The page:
The Manor Courts of Ascott D’Oilly


This article is based on a court book for the manor of Ascott D’Oilly covering the period 1587-1603.1 A note by W.O. Hassall attached to it says that he found it in a box of papers relating to the Charlbury property of Mr Watney of Cornbury. The full text of the note is in the appendix. The book records the proceedings of the courts baron and courts leet. A manor existed in law only where a landlord had acquired the right to hold a court baron for his tenants.2 This court was presided over by the lord or his steward and presentments were made by officials or by the manorial jury or homage, a group of usually about a dozen tenants.

The court baron enforced the customs of the manor relating to land tenure and land use. It therefore dealt with such matters as admission to or surrender of a holding, the payment of a heriot, that is the tenant’s best beast, when a holding was surrendered, the admission of an heir, the ordering of all customary services, rights and payments, the detailed regulation of agriculture and the election of the lord’s officials.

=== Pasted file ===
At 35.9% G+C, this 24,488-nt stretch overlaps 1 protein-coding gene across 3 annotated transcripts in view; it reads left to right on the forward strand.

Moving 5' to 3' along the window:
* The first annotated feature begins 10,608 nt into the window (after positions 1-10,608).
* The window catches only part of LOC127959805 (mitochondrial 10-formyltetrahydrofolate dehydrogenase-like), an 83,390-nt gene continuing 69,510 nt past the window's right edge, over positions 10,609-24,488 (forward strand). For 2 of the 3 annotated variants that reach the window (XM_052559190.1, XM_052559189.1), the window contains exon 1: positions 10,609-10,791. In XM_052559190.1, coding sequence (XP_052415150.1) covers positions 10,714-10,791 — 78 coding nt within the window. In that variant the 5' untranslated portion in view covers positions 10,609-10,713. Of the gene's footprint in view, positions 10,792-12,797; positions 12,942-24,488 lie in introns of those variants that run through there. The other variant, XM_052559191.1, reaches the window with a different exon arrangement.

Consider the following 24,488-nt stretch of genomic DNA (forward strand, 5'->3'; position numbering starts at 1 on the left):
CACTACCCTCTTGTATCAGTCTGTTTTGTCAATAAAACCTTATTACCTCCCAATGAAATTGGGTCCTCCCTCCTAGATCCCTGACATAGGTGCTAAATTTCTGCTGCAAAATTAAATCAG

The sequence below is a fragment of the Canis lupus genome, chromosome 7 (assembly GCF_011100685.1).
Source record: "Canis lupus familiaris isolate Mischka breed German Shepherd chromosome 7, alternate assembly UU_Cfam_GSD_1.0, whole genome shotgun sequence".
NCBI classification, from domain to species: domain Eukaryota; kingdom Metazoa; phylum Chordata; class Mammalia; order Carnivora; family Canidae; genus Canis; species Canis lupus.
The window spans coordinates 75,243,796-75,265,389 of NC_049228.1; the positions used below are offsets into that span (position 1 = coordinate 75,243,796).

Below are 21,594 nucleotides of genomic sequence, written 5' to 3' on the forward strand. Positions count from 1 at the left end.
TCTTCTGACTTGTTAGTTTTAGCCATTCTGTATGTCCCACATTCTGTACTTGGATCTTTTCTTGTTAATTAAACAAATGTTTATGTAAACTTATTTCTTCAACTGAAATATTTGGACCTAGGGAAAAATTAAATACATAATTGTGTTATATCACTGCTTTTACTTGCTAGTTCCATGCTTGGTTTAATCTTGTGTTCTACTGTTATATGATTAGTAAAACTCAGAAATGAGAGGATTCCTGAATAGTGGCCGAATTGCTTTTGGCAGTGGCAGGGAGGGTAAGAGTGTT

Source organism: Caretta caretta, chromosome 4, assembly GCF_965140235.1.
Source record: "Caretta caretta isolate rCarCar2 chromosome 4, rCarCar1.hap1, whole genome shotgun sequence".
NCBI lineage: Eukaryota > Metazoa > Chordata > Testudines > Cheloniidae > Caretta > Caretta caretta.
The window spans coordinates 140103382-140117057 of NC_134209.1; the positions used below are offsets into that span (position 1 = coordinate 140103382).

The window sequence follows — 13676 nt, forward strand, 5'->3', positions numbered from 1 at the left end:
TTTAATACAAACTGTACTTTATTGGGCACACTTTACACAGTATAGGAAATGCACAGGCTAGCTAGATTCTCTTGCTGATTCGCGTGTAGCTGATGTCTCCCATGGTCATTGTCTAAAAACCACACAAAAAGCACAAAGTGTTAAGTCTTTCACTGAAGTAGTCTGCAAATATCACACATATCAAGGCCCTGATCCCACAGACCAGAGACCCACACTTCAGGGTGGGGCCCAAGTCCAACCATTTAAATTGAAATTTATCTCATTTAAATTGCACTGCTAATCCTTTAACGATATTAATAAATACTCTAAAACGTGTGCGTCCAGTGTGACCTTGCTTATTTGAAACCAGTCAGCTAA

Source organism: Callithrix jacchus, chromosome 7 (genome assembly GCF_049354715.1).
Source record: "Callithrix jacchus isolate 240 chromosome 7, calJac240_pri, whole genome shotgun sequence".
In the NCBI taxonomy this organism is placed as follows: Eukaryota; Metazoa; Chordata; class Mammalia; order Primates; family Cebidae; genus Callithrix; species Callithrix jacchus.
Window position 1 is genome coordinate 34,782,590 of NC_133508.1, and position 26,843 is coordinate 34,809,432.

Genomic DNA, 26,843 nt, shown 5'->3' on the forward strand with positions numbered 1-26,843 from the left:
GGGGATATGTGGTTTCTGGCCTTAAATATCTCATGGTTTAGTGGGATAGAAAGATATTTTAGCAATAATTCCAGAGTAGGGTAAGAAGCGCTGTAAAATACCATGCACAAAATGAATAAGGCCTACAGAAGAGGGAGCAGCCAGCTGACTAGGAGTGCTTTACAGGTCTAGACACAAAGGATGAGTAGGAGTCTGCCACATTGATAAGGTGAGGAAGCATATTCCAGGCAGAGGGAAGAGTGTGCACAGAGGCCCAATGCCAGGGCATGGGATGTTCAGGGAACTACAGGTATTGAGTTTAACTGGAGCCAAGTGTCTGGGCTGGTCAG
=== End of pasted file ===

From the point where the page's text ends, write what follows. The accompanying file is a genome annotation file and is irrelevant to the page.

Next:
The landlord might also hold a court leet which exercised certain judicial rights delegated by the Crown. This court was often described as the view of frankpledge, one of the court leet’s more important original functions, namely an enquiry into the observance of the system whereby males over the age of twelve were placed in groups of ten or tithings responsible for each other’s behaviour. The expression tithing was still used in the sixteenth century though by then it was an anachronism and had come to mean no more than the tenants of a manor in a particular village or hamlet; and the court had lost its power to deal with indictable offences.

There was also an increasing overlap with the justices of the peace; but in general the court leet continued to function and to deal with minor offences, with the assize (standards) of bread and ale, with the appointment of constables and other officials, and with various other matters. There was a clear distinction in law between the courts baron and the courts leet but in practice the distinctions were not always observed and sometimes the records confuse the two .

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